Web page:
WASHINGTON – Plans to bring a Walmart store to Rockville Pike in Montgomery County gets continued scrutiny.
Discussing the zoning and logistics of the project was part of a work session in Montgomery County committee meetings Monday.
But the deal is far from done. There are obstacles that inevitably come with a project this size. Aside from gaining public approval, there is a question of space.
The store is slated to wedge into a block currently occupied by a strip mall on Rockville Pike near the Twinbrook Metro.
“What we’re trying to do is have much more of an urban look and feel consistent with the fact that this is a store within 1,500 feet of a Metro station,” said Montgomery County Councilmember Roger Berliner.
The strip mall is home to popular Rockville lunch stop Bagel City. There is no planning underway yet as to where the stores in that mall would relocate.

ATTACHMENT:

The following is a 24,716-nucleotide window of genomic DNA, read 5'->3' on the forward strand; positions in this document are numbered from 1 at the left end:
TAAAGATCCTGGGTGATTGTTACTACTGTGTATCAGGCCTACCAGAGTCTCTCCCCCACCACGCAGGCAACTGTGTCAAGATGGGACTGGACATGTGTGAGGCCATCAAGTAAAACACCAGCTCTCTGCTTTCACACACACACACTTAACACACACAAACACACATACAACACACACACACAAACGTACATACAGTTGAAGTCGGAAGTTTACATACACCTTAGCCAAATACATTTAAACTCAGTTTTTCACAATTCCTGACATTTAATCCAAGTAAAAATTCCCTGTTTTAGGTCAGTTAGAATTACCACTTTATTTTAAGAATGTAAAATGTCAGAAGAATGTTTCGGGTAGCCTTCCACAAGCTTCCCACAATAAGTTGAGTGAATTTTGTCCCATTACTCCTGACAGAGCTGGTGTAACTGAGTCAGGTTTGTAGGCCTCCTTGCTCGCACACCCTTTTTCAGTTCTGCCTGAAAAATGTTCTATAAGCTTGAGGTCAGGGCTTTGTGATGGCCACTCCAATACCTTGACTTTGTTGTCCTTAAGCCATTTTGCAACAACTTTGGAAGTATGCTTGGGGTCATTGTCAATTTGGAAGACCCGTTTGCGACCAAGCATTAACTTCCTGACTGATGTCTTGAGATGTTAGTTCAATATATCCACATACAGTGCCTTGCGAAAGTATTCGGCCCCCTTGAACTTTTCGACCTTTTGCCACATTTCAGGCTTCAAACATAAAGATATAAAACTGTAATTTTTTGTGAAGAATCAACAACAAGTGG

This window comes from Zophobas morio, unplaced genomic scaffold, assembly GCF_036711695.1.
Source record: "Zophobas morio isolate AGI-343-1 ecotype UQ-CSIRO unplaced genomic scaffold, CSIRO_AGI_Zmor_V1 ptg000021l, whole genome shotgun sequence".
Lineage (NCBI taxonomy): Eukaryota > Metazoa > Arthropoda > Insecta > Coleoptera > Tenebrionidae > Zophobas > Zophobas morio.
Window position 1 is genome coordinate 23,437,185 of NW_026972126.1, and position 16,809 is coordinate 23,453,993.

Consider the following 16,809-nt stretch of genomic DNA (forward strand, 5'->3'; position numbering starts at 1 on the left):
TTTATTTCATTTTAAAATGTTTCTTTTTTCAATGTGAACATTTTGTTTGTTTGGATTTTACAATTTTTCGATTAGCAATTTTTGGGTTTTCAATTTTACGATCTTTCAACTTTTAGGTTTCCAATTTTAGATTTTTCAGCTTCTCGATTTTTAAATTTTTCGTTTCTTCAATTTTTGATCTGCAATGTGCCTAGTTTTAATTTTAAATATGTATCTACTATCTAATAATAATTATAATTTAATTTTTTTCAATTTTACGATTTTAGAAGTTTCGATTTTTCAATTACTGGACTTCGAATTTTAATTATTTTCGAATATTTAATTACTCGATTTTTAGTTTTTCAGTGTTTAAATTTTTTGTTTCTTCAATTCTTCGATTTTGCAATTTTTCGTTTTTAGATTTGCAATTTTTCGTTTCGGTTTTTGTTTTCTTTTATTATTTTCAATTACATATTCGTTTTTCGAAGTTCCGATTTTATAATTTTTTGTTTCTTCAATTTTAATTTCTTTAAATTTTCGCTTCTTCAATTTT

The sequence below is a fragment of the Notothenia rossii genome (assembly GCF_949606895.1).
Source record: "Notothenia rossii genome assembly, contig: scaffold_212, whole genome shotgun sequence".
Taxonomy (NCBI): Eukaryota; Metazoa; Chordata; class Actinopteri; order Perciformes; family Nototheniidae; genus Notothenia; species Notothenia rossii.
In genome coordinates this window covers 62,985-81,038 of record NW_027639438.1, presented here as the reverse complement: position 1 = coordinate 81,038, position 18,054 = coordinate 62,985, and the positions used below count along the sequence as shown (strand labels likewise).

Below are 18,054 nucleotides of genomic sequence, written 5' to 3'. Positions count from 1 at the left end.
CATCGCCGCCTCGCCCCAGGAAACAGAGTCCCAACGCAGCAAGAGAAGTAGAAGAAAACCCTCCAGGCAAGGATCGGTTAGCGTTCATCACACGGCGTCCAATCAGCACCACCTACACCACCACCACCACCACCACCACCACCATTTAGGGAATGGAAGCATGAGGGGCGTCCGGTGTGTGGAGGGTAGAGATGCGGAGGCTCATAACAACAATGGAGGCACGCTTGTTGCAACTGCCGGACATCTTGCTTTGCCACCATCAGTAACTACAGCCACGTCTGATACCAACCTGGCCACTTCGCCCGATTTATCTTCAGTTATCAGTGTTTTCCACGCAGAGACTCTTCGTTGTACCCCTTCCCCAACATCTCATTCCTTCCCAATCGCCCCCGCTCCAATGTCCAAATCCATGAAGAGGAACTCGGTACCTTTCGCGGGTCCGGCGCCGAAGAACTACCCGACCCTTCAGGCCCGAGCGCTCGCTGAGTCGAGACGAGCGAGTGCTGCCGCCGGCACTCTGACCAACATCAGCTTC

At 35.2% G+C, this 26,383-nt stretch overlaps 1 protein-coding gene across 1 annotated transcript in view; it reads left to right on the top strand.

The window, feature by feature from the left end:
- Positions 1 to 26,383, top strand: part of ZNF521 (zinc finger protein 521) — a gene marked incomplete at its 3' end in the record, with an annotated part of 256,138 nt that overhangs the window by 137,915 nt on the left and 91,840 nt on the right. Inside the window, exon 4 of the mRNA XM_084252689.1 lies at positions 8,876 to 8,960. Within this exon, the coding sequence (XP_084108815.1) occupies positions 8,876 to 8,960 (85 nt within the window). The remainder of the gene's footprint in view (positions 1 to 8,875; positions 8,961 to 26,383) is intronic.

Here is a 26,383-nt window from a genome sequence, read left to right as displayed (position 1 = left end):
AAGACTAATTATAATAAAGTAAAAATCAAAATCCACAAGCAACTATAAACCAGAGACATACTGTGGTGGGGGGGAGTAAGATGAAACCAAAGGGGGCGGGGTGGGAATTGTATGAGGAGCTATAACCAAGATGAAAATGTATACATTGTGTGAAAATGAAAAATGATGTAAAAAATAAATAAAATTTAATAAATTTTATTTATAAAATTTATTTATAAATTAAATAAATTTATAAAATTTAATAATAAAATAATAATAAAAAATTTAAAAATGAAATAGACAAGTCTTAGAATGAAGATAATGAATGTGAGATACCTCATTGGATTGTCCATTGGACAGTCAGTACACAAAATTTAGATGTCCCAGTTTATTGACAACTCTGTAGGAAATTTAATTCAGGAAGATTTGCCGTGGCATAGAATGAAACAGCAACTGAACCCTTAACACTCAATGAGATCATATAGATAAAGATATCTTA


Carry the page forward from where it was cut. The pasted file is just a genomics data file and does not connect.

But Councilmember Nancy Floreen, chair of the county’s economic development committee, is adamant residents want stores like Walmart.
“Because right now we’re all about creating new jobs not sending them away,” Floreen said.
Walmart plans to open six stores in Washington late this year. Those stores have been met with mixed reaction from small business owners and residents.
The chain details the jobs and benefits its investment will provide the Washington neighborhoods on its website.
Demands that the proposed Rockville store meet wage and benefit requirements remains an issue under discussion. County councilmember George Leventhal has led the effort to get a bill that would force the big box store to come up with a benefits and pay package specific to Maryland.
“I’m not trying to threaten them or put them in a hammer-lock,” Leventhal said.
“I just hope they’ll provide competitive wages and a competitive benefits package. That’s the kind of thing they did in D.C., I hope they do the same thing here,” Leventhal added.
But Floreen is concerned the push will present road blocks too early in the process.
“We need to be careful about sending message we’re going to make it harder for business to find a place in Montgomery County,” Floreen said.
WTOP’s Kate Ryan contributed to this report.
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